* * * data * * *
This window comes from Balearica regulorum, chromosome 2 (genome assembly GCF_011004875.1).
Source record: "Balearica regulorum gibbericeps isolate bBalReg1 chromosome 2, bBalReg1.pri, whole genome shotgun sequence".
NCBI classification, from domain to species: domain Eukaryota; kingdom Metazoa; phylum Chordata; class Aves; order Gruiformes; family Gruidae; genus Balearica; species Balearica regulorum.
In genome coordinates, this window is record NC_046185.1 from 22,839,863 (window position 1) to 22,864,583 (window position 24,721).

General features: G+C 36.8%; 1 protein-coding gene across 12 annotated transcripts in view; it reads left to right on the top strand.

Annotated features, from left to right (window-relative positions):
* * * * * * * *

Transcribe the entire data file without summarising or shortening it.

This window comes from Balearica regulorum, chromosome 2 (genome assembly GCF_011004875.1).
Source record: "Balearica regulorum gibbericeps isolate bBalReg1 chromosome 2, bBalReg1.pri, whole genome shotgun sequence".
NCBI classification, from domain to species: domain Eukaryota; kingdom Metazoa; phylum Chordata; class Aves; order Gruiformes; family Gruidae; genus Balearica; species Balearica regulorum.
In genome coordinates, this window is record NC_046185.1 from 22,839,863 (window position 1) to 22,864,583 (window position 24,721).

General features: G+C 36.8%; 1 protein-coding gene across 12 annotated transcripts in view; it reads left to right on the top strand.

Annotated features, from left to right (window-relative positions):